You might not be aware of this weird idiosyncrasy about growing cannabis: even when plants are grown from precisely the same seed, under precisely the same conditions, every single plant usually ends up looking a little bit different. A strain you've known and loved a million times could be present at one dispensary as a chunky, Christmas-tree-shaped bud, and at another retailer as a conical or even a banana-shaped one. What gives?

To understand the reason some iterations of a strain end up with spindly, skinny leaves, and others with stubby, fat ones, you first need a basic primer on plant biology: specifically, the oft-misused terms "genotype" and "phenotype."

"Every living organism is the result of evolution that works by the same basic principle," according to Royal Queen Seeds. "The genotype or genetic code carries all the genetic information regarding growth, appearance, and all the characteristics we can later observe."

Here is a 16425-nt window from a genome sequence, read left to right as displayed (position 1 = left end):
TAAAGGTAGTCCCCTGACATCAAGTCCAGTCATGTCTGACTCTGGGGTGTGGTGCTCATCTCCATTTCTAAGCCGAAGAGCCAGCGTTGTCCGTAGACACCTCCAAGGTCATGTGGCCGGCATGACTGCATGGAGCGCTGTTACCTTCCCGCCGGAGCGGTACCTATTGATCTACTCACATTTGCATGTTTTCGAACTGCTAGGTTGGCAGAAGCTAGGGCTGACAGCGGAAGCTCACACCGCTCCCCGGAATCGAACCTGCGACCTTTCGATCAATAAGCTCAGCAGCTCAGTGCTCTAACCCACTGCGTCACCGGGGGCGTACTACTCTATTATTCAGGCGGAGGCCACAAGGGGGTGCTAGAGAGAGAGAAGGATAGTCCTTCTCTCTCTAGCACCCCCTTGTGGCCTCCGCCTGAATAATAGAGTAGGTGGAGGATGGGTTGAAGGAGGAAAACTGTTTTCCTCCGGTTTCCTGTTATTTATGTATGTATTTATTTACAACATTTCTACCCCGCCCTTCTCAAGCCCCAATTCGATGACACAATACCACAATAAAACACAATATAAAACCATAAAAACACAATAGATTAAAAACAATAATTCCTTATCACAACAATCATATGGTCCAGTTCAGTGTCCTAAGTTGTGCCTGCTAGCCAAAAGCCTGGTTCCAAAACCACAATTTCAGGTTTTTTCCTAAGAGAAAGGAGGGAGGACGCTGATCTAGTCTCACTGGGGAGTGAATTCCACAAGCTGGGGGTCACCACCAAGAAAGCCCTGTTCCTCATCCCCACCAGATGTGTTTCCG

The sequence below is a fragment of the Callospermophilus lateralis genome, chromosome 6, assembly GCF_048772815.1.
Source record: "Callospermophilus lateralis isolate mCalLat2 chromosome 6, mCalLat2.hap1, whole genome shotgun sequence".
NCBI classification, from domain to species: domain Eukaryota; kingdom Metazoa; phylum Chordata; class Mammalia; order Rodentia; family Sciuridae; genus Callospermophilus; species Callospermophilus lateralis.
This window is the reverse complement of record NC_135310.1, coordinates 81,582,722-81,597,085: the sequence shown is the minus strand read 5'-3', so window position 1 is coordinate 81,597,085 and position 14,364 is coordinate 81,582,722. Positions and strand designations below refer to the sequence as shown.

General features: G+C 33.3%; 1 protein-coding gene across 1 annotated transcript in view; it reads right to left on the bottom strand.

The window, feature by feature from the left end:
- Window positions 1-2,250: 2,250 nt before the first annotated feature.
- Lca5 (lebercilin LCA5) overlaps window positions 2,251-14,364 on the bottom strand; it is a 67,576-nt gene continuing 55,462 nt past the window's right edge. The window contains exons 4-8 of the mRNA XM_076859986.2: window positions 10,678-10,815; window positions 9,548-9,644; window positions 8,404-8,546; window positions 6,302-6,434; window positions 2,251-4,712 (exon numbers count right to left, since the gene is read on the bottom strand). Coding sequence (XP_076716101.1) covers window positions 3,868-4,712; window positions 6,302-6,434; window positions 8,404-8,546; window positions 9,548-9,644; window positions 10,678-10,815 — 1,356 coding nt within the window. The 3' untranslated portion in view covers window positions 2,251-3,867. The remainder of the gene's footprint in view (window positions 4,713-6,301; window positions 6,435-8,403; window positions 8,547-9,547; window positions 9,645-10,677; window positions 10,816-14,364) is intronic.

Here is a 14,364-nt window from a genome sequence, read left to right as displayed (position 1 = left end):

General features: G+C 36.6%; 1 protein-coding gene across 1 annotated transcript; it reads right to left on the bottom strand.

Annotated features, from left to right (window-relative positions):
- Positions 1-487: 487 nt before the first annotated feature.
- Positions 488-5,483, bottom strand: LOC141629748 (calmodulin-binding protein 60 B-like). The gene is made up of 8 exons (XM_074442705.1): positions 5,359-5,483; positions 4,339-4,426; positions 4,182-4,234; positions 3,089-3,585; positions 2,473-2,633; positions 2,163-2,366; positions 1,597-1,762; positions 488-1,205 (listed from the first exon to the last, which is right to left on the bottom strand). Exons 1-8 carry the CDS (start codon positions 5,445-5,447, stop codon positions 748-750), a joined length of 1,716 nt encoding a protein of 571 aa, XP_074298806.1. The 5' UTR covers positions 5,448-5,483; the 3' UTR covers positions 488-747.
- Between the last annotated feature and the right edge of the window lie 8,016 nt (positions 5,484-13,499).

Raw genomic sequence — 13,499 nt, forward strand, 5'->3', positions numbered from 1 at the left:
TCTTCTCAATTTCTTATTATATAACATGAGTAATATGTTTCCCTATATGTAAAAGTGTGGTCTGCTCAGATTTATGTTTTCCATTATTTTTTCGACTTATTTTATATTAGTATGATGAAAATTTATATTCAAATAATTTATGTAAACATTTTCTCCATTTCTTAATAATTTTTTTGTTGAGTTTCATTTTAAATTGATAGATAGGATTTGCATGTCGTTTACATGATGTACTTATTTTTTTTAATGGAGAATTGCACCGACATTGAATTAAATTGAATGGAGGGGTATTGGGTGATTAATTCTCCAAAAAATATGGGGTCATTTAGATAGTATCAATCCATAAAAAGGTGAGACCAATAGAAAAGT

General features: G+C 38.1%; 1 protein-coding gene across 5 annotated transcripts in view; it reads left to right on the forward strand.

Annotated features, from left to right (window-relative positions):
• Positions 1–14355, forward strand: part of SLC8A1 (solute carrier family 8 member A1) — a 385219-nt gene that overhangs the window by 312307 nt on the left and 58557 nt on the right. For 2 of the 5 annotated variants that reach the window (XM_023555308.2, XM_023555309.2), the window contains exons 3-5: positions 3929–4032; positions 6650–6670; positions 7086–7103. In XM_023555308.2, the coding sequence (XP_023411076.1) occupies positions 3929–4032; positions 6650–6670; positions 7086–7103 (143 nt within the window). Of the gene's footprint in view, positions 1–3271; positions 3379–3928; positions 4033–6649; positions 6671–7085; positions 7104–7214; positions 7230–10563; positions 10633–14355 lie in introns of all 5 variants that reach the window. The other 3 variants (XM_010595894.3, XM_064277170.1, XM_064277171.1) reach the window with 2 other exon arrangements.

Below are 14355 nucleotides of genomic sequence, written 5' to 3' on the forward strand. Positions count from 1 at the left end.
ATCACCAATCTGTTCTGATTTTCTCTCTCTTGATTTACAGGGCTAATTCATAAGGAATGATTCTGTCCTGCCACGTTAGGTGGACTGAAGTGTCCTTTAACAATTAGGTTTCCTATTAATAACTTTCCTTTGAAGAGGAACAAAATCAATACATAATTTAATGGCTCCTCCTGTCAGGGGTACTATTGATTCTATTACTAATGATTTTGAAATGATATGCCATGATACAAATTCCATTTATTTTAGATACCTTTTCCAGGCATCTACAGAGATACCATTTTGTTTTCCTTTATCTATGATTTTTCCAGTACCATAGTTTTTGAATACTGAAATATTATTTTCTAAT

"It's crucial to understand that a genotype or genetic code is not something that is set in stone but rather defines a certain range of possibilities. It mainly depends on the environment the organism lives in what specific bits and pieces of the genotype will be activated."

Cannabis plant is shaped by its environment

So far, so good. What the plant ends up looking like has to do with a combination of genotype and environment: that end results is known as phenotype - aka, the physical expression of certain genes triggered by the environment in which the plant is grown.

That last part is key, according to Leafly's guide to cannabis genetics, which advises that "everything from color, shape, smell, and resin production are affected by the environment." Factors including (but not limited to) the nutrients a grower feeds a plant, to room temperature, to the the amount and angle of light, the soil type, and time of harvest, all affect the phenotype, as "certain conditions [coax out] sativa- or indica-like traits."

As if there weren't enough variables to consider: each seed even has its unique genotype, a fact that many buyers don't realize.

"When you purchase seeds of a certain strain, you'll receive "family members" of this strain that share a large percentage of genetics with thousands of (inbred) siblings, yet they're not identical twins," according to Royal Queen Seeds. "The genotype is usually very close to identical, but there are still differences, comparable to fraternal twins if you will."

So, for fans of cookie-cutter, utterly predictable cannabis: we hate to tell you this, you may just have to accept that variety is the spice of life.